Barbara Bonney seems to be everywhere these days; this is the third of her discs (it's called "White Dreams") I have reviewed in recent months. Here she appears in lieder, and sings them as well as she does everything else. She has a lovely voice--accurate and brilliant at the top (if sometimes a bit shrill), luscious in the middle range, and solid in the low register. She lacks the intensity of the great lieder specialists (e.g., Lotte Lehmann, Dietrich Fischer-Dieskau), but makes up for it by an even flow of very beautiful sounds. The Liszt songs are all wonderful, and it's hard to single any of them out for special praise--perhaps the creamy "Quand je dors" and its German counterpart, "O komm im Traum" might be mentioned. Schumann's Dichterliebe is a set of songs addressed by a man to his beloved and is usually sung by a tenor or baritone, but although the effect is somewhat incongruous, Bonney's rendition is sensitive to the texts and reasonably effective. Elisabeth Schwarzkopf made a wonderful recording of "Ich grolle nicht"in which the entire mood of the song is suddenly changed in the very last lines from waspish anger to anguish; Bonney's version is full of pathos from beginning to end, less vivid but quite lovely, and that's the case for the other songs in the cycle as well. This is a thoroughly enjoyable disc.
Here's a pair of thoroughly tuneful CDs of off-the-beaten-track music...
Stephen Perillo's Napoli! and other Orchestral Works: Piano Concerto No. 1, Hungoverture, Antique Suite - St. Petersburg Festival Orchestra/Yuval Waldman - Centaur CRC 2544:
Yes, St. Petersburg, Russia - not Florida. I just saw a bumper strip saying "Real Musicians Have Day Jobs." That's the philosophy of Perillo, who is president of an international tour company. That hasn't prevented him from turning out a sizeable catalog of works in many different forms, of such quality that some have been performed by major symphonies in the U.S. and even broadcast. On the strength of the four works on this CD Perillo takes a light-hearted approach that guarantees accessibility to a wide audience. His music has a sense of fun without cliche or kitschiness. His tone poem Napoli is based on his own melodies written in a Neapolitan style. The three-movement piano concerto runs into polytonal and atonal areas but retains plenty of aural interest. Hangoverture was created for the millennium and the composer decided on avoiding that overused term in favor of something just as appropriate. This tone poem mixes a cocktail of various 20th century music, including Stravinsky, Copland, pop, jazz and movie themes. The Russian players dive into this fun music with gusto. Things have changed a lot musically there since I picked up a Melodiya LP of Rhapsody in Blue during the Soviet Era and found it so awful I couldn't hear the whole thing.
Tribute to Madam - BLISS: Checkmate; BOYCE-LAMBERT: The Prospect Before Us; GAVON GORDON: The Rake's Progress; GEOFFREY TOYE: The Haunted Ballroom - Royal Ballet Sinfonia/Barry Wordsworth - ASV White Line WLS 255 (2 Cds):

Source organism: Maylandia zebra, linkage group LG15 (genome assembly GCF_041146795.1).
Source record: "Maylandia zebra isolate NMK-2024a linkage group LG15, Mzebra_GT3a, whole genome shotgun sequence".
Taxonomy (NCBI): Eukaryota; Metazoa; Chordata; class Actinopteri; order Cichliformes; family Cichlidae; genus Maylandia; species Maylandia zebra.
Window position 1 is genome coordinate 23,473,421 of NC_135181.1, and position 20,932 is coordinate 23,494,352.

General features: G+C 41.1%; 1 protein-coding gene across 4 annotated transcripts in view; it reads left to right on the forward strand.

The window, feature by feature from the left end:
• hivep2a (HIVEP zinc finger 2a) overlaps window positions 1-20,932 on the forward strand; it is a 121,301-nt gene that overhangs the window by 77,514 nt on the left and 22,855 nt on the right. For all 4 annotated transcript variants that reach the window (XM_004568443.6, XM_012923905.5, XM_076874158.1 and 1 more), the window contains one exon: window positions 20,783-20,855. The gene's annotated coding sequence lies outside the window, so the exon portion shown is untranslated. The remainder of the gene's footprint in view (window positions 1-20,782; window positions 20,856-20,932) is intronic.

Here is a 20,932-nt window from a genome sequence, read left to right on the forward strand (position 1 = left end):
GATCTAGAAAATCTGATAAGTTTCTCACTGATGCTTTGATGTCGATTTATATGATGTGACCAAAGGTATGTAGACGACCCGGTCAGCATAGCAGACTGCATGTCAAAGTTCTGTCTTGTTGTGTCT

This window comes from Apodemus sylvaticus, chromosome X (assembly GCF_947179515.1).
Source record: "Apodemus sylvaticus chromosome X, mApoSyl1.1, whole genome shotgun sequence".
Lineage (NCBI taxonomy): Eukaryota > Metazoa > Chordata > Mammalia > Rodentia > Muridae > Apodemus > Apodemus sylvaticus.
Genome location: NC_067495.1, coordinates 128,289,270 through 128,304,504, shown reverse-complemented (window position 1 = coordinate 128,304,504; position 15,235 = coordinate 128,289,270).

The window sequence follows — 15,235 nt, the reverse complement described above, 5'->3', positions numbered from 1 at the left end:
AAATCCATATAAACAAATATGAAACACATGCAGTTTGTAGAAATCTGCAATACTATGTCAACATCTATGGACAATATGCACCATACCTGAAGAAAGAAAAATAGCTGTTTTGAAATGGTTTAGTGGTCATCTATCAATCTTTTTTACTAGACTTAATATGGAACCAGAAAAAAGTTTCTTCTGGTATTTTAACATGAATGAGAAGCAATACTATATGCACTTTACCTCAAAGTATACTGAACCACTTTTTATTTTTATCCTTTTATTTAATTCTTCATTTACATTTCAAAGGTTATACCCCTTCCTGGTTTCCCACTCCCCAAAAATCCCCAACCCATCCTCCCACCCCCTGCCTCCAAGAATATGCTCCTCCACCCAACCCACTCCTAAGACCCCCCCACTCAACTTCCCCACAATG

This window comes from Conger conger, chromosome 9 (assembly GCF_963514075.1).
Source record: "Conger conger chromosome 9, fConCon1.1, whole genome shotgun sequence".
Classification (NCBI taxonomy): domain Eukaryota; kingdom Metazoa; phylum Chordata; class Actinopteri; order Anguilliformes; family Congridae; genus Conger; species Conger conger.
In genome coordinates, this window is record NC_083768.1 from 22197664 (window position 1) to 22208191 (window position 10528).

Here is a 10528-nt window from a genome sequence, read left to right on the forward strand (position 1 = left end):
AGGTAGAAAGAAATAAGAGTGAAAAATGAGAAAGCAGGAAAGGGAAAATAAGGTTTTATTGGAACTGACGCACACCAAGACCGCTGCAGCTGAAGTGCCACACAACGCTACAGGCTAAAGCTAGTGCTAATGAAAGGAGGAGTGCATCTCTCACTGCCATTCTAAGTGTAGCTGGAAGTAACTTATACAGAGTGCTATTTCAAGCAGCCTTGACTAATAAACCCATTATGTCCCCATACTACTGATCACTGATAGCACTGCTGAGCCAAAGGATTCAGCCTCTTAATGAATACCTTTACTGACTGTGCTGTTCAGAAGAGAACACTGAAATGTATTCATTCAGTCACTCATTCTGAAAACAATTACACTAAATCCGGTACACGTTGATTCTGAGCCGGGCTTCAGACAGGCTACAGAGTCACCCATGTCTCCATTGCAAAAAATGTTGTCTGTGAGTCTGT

"Madam" was Dame Ninette de Valois, who died last year at the age of 102. She was the grande dame of the British ballet world and renowned not only for her choreographic mind but also for her musical knowledge. She worked with many different composers, and these four complete ballets exemplify the results of some of her commissions. The best-known ballet here is probably Checkmate - its dozen movements portraying a chess game. Creating it was a challenge since its composer Bliss knew little about ballet and Madam knew nothing about chess. His tunefully rhythmic work was such a success that Bliss went to compose three more ballets. Lambert's arrangements of the music of Boyce and especially a comedy dance number in the ballet lightened the hearts of Britishers during the early years of the Second World War. The catchy waltz from Toye's Haunted Ballroom became a popular hit of its own on the BBC. The 1934 ballet, based on Edgar Allen Poe, includes parts for a vocal quartet.
- John Sunier
The Allegri String Quartet - SCHUBERT: Quartettsatz In C Minor; HAYDN: Quartet in C "The Bird;" RAVEL:Quartet in F - Naim CD012:
The Allegri String Quartet with Patrick Ireland, viola - BRUCH: String Quintet in A Minor; BRAHMS: Quintet in G Major - Naim CD010:
The Allegri, at nearly 50 years, is Britain's longest-standing string quartet. They have made many recordings and have a world-wide reputation. A Swiss critic called them Aristocrats of the Quartet. Recording in the Jacqueline du Pré Music Building at Oxford College for the first CD, the quartet presents a well-balanced program with three works from the Romantic, Classical and Impressionistic periods. The sprightly treatment of the Haydn quartet kept me awake start to finish - something not guaranteed with some performances of Haydn quartets. And the Ravel is one of the best versions I've heard of this work. Sonics are clean and natural - not too close as with some major label quartet CDs.
The Bruch Quintet is a rarely-heard work that was almost lost to posterity. Its scherzo includes a wild tarantella and the Adagio movement reworks music from earlier Bruch compositions. The Brahms mixes, as does much of his music, a Romantic Schubertian approach with Hungarian/gypsy influences. Both works were recorded with a minimum of takes, and the natural flow of the Allegri's performances show it.
- John Sunier